Message 9 by forgiven, posted 12-26-2002 10:44 AM forgiven has replied

Replies to this message:
 Message 17 by forgiven, posted 12-26-2002 6:52 PM joz has not replied

  
joz
Inactive Member


Message 15 of 37 (27933)
12-26-2002 4:41 PM
Reply to: Message 12 by Gzus
12-26-2002 3:48 PM


See this is where I think it gets interesting, it is possible for a system (lets say a whole lot of neurons with a particular set of synapses under a particular stimulus) to have prefered outcomes, thus if one of us were to fall and gash our knee we might say "Jesus H christ" or "dammit" or even in an extreme situation "F@#!" we are not very likely to yell out "yippee", "woohooo" or the like even though we could, basically could you explain why you chose one of the likely utterences over all others? I can understand that F'given may avoid using the lords name in vain, but can you explain the one choice over all others?
So I don`t think we really do choose I think that free will is an anthropisation of a matrix of biased yet random inputs/outputs which is our brain.....
Comments...
[This message has been edited by joz, 12-26-2002]

This message is a reply to:
 Message 12 by Gzus, posted 12-26-2002 3:48 PM Gzus has not replied

Replies to this message:
 Message 18 by forgiven, posted 12-26-2002 6:59 PM joz has replied
 Message 26 by gene90, posted 01-01-2003 6:29 PM joz has not replied

  
joz
Inactive Member


Message 20 of 37 (27955)
12-27-2002 1:00 AM
Reply to: Message 18 by forgiven
12-26-2002 6:59 PM


quote:
Originally posted by forgiven:
ok, i'll buy that you think that for the reasons you say... in another thread you'd said free will can't exist if God exists, and now you appear to be saying free will can't exist if he doesn't exist... therefore, free will can't exist period... all is determined, whether we describe it as cause/effect or randomness... in the end they're just words used to describe our utter lack of knowledge of how the universe "works"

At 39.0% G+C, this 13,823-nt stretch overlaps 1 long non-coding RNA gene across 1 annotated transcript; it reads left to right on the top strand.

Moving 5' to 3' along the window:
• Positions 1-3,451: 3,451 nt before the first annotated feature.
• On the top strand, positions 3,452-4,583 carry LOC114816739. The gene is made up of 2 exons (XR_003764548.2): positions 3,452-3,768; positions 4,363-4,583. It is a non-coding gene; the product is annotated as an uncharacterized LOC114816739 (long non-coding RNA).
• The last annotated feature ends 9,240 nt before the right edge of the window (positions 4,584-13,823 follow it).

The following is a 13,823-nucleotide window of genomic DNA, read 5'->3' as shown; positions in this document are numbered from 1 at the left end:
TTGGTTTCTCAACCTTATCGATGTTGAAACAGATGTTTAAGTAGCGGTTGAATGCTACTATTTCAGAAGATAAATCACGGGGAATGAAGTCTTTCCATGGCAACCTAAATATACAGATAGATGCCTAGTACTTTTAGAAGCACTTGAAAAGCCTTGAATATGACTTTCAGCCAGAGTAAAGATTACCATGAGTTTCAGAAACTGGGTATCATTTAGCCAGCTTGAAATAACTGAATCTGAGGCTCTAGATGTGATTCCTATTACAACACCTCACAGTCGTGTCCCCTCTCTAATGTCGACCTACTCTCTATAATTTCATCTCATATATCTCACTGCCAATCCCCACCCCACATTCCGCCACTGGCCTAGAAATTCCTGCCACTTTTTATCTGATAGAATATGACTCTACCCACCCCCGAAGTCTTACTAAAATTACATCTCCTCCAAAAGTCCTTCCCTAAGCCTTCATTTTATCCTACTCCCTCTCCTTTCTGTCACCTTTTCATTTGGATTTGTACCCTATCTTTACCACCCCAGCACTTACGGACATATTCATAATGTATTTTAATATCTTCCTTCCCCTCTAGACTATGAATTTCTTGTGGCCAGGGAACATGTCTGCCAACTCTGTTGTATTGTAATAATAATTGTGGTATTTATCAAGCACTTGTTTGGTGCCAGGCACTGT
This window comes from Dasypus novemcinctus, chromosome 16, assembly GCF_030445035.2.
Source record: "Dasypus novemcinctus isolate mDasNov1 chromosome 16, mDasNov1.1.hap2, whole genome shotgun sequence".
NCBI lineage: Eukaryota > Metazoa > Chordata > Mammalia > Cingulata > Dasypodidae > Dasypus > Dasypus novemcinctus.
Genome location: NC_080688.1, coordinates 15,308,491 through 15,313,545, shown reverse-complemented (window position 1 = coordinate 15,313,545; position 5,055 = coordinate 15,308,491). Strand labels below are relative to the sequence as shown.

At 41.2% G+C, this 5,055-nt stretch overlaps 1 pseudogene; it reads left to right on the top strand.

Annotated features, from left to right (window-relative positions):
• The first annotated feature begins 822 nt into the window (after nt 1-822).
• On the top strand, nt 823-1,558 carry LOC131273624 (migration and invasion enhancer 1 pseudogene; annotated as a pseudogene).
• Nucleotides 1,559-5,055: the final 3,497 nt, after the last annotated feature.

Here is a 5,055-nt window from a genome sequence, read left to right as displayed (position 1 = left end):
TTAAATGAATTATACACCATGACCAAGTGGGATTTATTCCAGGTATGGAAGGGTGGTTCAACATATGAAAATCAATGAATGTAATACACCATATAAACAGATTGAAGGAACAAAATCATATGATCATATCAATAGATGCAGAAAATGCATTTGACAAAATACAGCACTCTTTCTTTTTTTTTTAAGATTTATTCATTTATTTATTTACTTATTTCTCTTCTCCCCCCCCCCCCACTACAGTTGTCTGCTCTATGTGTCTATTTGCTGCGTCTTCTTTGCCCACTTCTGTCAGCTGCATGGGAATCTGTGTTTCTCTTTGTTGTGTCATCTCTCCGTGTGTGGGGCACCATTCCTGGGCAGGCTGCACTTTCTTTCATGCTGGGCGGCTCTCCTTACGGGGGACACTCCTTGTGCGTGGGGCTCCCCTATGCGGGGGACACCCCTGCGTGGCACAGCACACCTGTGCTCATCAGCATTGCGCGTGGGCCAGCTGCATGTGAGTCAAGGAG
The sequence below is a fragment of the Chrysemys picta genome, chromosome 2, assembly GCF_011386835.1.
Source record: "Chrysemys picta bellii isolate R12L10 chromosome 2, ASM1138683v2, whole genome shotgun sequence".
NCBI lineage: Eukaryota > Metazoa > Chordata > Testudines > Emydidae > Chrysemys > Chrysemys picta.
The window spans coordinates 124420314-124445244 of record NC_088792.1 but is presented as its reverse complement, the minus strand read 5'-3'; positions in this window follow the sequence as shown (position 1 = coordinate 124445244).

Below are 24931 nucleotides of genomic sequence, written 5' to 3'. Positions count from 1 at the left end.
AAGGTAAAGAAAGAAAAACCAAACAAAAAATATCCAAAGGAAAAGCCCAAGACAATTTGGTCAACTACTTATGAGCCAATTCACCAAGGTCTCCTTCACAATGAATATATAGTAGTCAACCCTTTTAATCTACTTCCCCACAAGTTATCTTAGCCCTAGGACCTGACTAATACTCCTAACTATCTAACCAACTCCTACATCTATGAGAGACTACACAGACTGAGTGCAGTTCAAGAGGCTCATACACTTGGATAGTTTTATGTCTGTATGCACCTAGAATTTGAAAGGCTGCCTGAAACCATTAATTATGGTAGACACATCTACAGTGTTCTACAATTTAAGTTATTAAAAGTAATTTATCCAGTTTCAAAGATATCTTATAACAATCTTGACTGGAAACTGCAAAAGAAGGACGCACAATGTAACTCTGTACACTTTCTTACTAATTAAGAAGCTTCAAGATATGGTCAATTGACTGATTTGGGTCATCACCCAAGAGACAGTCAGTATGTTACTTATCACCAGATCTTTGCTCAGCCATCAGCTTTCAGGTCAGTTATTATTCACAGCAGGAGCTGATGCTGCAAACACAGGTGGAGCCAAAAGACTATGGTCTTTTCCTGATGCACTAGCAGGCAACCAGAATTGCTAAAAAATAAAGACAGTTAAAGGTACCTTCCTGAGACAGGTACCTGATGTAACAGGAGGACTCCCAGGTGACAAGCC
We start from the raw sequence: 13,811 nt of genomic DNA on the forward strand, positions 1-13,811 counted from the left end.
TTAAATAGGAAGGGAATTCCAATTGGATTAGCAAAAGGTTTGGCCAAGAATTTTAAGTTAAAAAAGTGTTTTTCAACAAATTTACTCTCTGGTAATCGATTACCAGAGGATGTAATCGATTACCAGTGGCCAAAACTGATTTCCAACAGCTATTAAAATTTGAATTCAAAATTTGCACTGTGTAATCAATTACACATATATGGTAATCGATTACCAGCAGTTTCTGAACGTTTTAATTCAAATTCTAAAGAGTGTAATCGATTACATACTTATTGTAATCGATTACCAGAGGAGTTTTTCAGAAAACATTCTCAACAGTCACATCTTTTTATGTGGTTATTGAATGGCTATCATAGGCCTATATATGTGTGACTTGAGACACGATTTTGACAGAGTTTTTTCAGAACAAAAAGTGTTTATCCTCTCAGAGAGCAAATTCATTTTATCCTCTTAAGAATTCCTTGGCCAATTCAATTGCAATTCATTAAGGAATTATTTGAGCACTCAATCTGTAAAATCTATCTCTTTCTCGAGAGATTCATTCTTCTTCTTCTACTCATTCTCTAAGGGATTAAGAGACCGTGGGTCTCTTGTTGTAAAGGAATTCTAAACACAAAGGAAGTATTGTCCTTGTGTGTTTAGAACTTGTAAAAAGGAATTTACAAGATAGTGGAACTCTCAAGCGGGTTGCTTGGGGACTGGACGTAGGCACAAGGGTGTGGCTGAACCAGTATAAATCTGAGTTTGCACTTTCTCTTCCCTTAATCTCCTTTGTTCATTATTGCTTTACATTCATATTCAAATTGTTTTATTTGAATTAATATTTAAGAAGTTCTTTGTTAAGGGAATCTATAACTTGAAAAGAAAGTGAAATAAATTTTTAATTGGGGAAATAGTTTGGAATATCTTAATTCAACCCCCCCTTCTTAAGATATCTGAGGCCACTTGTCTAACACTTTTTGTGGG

Thats sort of what I was getting at back in the post where I raised the question of how you define free will, under your definition I would have to say there isn`t any as your definition (correct me if I get this wrong) relies on our thoughts not having a material source....
Under my definition "free will" does exsist, its the anthropisation of the inherrant unpredictability of our world due to QM and chaos theory...
The point is in my view random/uncaused events don`t merely affect the thoughts they are part of the thinking process, thus thoughts having random/uncaused components are not determined by the starting conditions though they may be biased toward certain outcomes by the pattern of synapses/stimuli encountered by the individual...
While our understanding of physics may improve into the future the fact is that QM, chaos etc are very good descriptive tools, IMHO it isn`t that we see things as random/uncaused because of any serious lack in our science but because it is actually random/uncaused, sure the models may need some tweaking but they are as models go pretty damm good...
quote:
will you admit that the christian worldview, even with all the problems you think it contains, is at least internally consistent? if i can show that your worldview must embrace nihilism, and if i can further show that nihilism is inherently irrational, will you admit that my worldview should be looked at closer? that it might be superior to the one you currently embrace?
I'm willing to grant that those who believe in the xtian paradigm honestly feel that it is internally consistent, however I can`t see the 2 (free will and an omniscient god) as anything but contradictory (for the reasons I gave earlier, omniscient god = predetermination etc)...
And certainly you should feel free to explain why nihilism should be the logical outcome of the paradigm I subscribe to, but I think that you`ll have an uphill battle...
1)Because I`m pretty sure that you can explain the lack of nihilism in my world view by reference to altruistic genes (man evolved as a social animal afterall)....
2)Because I have some pretty strong empirical evidence to the contrary sitting behind this keyboard....
3)What is to say that nihilism isn`t the way forward? Sure its antisocial but if its a choice between the consequences of a paradigm you feel has merit and switching to a paradigm that contains percieved inconsistencies which is preferable? (not a big concern for me this one as I`m quite sure that my paradigm doesn`t have to lead to nihilism)...
Don`t take those 3 as a "don`t bother to post you can't change my mind" I would like to discuss this and see what turns up, it will certainly be different from the usual "repent or burn in hell" attempts at proselytisation, I'm just warning you up front that its probably going to be a long and fruitless undertaking (though I feel it may be worthwhile just for what the discussion reveals in terms of figuring out quite where each other is coming from).....

This message is a reply to:
 Message 18 by forgiven, posted 12-26-2002 6:59 PM forgiven has replied

Replies to this message:
 Message 24 by forgiven, posted 12-27-2002 8:22 PM joz has not replied
 Message 34 by Mike Holland, posted 03-11-2003 8:07 PM joz has not replied